MARSHAL OF LAREDO (‘45 Republic) Saloon owner Roy Barcroft keeps his thugs in line through incriminating photographs taken by his flunky, Pretty Boy Murphy (well played by Don Costello as a scar-faced-by-fire photographer who is sadistically tortured with matches by Barcroft). When Barcroft’s lawyer, young Robert Grady (the only one Barcroft has nothing on), decides to quit the crooked saloon owner and go straight so he can marry Peggy Stewart, Barcroft murders Peg’s pop and blames Grady. Marshal Ryder and Little Beaver are charged with learning the truth before Grady is hanged before the very eyes of his beloved mother (Sarah Padden) who has just arrived thinking she’ll attend her son and Peg’s wedding.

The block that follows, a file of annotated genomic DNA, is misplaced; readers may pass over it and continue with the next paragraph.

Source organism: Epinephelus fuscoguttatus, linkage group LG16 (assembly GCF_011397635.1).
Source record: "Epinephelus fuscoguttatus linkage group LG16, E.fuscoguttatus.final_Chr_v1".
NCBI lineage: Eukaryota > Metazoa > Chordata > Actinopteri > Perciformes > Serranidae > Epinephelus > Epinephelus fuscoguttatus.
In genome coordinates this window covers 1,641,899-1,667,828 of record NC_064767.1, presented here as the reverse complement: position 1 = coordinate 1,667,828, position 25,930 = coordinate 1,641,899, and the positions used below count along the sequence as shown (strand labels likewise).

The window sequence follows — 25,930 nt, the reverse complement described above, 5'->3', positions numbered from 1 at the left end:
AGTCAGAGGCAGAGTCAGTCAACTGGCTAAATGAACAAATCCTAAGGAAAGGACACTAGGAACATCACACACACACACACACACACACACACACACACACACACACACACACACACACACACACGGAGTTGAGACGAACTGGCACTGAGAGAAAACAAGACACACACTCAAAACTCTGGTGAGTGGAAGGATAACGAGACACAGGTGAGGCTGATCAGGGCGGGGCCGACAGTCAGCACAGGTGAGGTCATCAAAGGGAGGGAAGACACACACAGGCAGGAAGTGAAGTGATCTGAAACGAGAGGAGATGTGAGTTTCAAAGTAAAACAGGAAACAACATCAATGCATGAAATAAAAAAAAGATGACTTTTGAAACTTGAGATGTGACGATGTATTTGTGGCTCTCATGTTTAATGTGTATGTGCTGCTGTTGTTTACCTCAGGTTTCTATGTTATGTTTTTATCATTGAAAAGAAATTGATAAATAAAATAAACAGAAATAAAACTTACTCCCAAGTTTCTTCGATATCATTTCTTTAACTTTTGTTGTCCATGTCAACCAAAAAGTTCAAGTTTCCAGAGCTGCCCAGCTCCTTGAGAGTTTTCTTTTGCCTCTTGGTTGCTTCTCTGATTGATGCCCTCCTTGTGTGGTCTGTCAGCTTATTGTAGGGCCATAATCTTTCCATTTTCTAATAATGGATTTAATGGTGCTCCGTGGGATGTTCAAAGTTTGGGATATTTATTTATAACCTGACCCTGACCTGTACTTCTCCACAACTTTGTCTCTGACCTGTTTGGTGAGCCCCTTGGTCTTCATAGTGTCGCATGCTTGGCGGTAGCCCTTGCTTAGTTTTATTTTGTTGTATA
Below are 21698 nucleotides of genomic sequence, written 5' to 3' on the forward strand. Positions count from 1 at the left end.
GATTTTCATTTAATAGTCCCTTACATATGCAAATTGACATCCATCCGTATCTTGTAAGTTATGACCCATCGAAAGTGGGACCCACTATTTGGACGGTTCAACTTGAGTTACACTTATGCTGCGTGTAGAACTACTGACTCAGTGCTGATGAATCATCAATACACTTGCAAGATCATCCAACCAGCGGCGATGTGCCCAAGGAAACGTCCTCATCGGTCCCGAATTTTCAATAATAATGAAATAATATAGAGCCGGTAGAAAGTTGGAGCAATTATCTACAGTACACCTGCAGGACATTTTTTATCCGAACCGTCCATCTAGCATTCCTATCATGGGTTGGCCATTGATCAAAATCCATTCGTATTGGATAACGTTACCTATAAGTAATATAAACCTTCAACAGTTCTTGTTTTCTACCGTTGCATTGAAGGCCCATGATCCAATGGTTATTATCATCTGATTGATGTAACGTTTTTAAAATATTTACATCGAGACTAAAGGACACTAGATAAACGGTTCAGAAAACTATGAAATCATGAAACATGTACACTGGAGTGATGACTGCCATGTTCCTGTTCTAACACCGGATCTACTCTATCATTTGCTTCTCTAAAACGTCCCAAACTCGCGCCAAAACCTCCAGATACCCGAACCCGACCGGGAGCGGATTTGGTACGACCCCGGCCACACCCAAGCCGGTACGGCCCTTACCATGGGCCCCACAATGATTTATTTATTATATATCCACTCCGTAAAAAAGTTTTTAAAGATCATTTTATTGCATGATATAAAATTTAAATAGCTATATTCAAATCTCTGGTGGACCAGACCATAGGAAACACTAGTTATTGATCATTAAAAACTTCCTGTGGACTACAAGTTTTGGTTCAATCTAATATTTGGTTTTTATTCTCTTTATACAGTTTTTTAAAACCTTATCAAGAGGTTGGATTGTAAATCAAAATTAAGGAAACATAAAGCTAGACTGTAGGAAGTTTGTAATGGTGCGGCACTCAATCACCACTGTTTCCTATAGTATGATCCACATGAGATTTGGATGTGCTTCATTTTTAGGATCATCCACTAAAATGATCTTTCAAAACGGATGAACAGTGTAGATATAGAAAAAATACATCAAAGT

COLORADO PIONEERS (‘45 Republic) A cross between “Oliver Twist” and John Wayne’s “The Cowboys” as Red Ryder and Little Beaver save two street urchins from a Chicago Fagin (Roy Barcroft) who urges the boys into helping him commit robberies. Red vouches for the boys, having them and a whole group of delinquents paroled to the Duchess’ ranch for rehabilitation. Meanwhile back at the ranch, The Duchess’s neighbor is trying to make sure the Duchess doesn’t get her cattle to market on time so he can grab off a hunk of her grazing land. His plan is foiled when Little Beaver and Red turn the kids into drovers. Tamer than some Ryder entries. Monte Hale, still being broken in by Republic, has a few lines as one of the Duchess’ cowhands.